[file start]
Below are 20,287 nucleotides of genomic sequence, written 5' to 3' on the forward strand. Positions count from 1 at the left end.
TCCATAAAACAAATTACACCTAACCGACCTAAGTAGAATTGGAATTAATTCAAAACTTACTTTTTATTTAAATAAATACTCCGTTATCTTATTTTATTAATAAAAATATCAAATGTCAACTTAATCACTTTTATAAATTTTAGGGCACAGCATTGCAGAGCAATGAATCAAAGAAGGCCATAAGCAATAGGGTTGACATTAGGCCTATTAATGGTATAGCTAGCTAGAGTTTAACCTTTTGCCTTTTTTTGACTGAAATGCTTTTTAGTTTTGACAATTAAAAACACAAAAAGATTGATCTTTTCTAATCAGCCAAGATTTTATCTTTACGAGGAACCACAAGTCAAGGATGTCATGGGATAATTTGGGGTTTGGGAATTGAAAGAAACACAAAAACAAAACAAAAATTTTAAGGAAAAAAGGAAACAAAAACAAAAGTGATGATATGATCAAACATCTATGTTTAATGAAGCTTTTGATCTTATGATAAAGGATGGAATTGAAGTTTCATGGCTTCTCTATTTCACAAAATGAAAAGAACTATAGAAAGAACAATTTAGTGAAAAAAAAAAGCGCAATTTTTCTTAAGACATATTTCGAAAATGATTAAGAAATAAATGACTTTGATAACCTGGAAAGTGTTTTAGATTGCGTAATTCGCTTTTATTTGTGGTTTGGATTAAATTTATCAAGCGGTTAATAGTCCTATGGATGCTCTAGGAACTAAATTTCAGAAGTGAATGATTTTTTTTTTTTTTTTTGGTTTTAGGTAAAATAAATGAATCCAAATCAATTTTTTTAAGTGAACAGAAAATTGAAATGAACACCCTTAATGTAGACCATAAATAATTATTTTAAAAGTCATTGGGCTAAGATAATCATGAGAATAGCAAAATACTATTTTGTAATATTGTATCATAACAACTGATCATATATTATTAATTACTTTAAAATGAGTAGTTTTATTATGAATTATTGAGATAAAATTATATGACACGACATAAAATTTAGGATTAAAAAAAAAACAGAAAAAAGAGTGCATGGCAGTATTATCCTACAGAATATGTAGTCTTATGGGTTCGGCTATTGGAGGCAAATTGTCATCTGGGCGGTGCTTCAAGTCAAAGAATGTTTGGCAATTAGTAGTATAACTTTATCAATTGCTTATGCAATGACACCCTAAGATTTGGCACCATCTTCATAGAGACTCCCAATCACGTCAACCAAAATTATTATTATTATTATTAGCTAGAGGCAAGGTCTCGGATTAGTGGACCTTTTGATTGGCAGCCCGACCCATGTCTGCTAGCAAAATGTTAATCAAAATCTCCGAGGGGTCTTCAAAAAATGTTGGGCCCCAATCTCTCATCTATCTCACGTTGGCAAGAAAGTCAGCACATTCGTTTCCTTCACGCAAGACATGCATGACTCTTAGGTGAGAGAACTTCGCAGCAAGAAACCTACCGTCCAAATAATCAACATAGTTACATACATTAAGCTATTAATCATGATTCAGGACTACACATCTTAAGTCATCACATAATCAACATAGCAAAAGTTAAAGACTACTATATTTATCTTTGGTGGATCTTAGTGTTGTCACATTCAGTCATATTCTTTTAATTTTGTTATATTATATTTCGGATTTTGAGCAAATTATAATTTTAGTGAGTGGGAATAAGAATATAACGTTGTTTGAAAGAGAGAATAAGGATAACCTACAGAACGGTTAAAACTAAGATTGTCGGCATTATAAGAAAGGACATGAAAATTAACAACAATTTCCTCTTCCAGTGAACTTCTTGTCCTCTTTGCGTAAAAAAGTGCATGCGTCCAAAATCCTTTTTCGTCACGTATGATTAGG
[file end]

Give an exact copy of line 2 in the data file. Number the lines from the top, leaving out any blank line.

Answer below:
TCCATAAAACAAATTACACCTAACCGACCTAAGTAGAATTGGAATTAATTCAAAACTTACTTTTTATTTAAATAAATACTCCGTTATCTTATTTTATTAATAAAAATATCAAATGTCAACTTAATCACTTTTATAAATTTTAGGGCACAGCATTGCAGAGCAATGAATCAAAGAAGGCCATAAGCAATAGGGTTGACATTAGGCCTATTAATGGTATAGCTAGCTAGAGTTTAACCTTTTGCCTTTTTTTGACTGAAATGCTTTTTAGTTTTGACAATTAAAAACACAAAAAGATTGATCTTTTCTAATCAGCCAAGATTTTATCTTTACGAGGAACCACAAGTCAAGGATGTCATGGGATAATTTGGGGTTTGGGAATTGAAAGAAACACAAAAACAAAACAAAAATTTTAAGGAAAAAAGGAAACAAAAACAAAAGTGATGATATGATCAAACATCTATGTTTAATGAAGCTTTTGATCTTATGATAAAGGATGGAATTGAAGTTTCATGGCTTCTCTATTTCACAAAATGAAAAGAACTATAGAAAGAACAATTTAGTGAAAAAAAAAAGCGCAATTTTTCTTAAGACATATTTCGAAAATGATTAAGAAATAAATGACTTTGATAACCTGGAAAGTGTTTTAGATTGCGTAATTCGCTTTTATTTGTGGTTTGGATTAAATTTATCAAGCGGTTAATAGTCCTATGGATGCTCTAGGAACTAAATTTCAGAAGTGAATGATTTTTTTTTTTTTTTTTGGTTTTAGGTAAAATAAATGAATCCAAATCAATTTTTTTAAGTGAACAGAAAATTGAAATGAACACCCTTAATGTAGACCATAAATAATTATTTTAAAAGTCATTGGGCTAAGATAATCATGAGAATAGCAAAATACTATTTTGTAATATTGTATCATAACAACTGATCATATATTATTAATTACTTTAAAATGAGTAGTTTTATTATGAATTATTGAGATAAAATTATATGACACGACATAAAATTTAGGATTAAAAAAAAAACAGAAAAAAGAGTGCATGGCAGTATTATCCTACAGAATATGTAGTCTTATGGGTTCGGCTATTGGAGGCAAATTGTCATCTGGGCGGTGCTTCAAGTCAAAGAATGTTTGGCAATTAGTAGTATAACTTTATCAATTGCTTATGCAATGACACCCTAAGATTTGGCACCATCTTCATAGAGACTCCCAATCACGTCAACCAAAATTATTATTATTATTATTAGCTAGAGGCAAGGTCTCGGATTAGTGGACCTTTTGATTGGCAGCCCGACCCATGTCTGCTAGCAAAATGTTAATCAAAATCTCCGAGGGGTCTTCAAAAAATGTTGGGCCCCAATCTCTCATCTATCTCACGTTGGCAAGAAAGTCAGCACATTCGTTTCCTTCACGCAAGACATGCATGACTCTTAGGTGAGAGAACTTCGCAGCAAGAAACCTACCGTCCAAATAATCAACATAGTTACATACATTAAGCTATTAATCATGATTCAGGACTACACATCTTAAGTCATCACATAATCAACATAGCAAAAGTTAAAGACTACTATATTTATCTTTGGTGGATCTTAGTGTTGTCACATTCAGTCATATTCTTTTAATTTTGTTATATTATATTTCGGATTTTGAGCAAATTATAATTTTAGTGAGTGGGAATAAGAATATAACGTTGTTTGAAAGAGAGAATAAGGATAACCTACAGAACGGTTAAAACTAAGATTGTCGGCATTATAAGAAAGGACATGAAAATTAACAACAATTTCCTCTTCCAGTGAACTTCTTGTCCTCTTTGCGTAAAAAAGTGCATGCGTCCAAAATCCTTTTTCGTCACGTATGATTAGG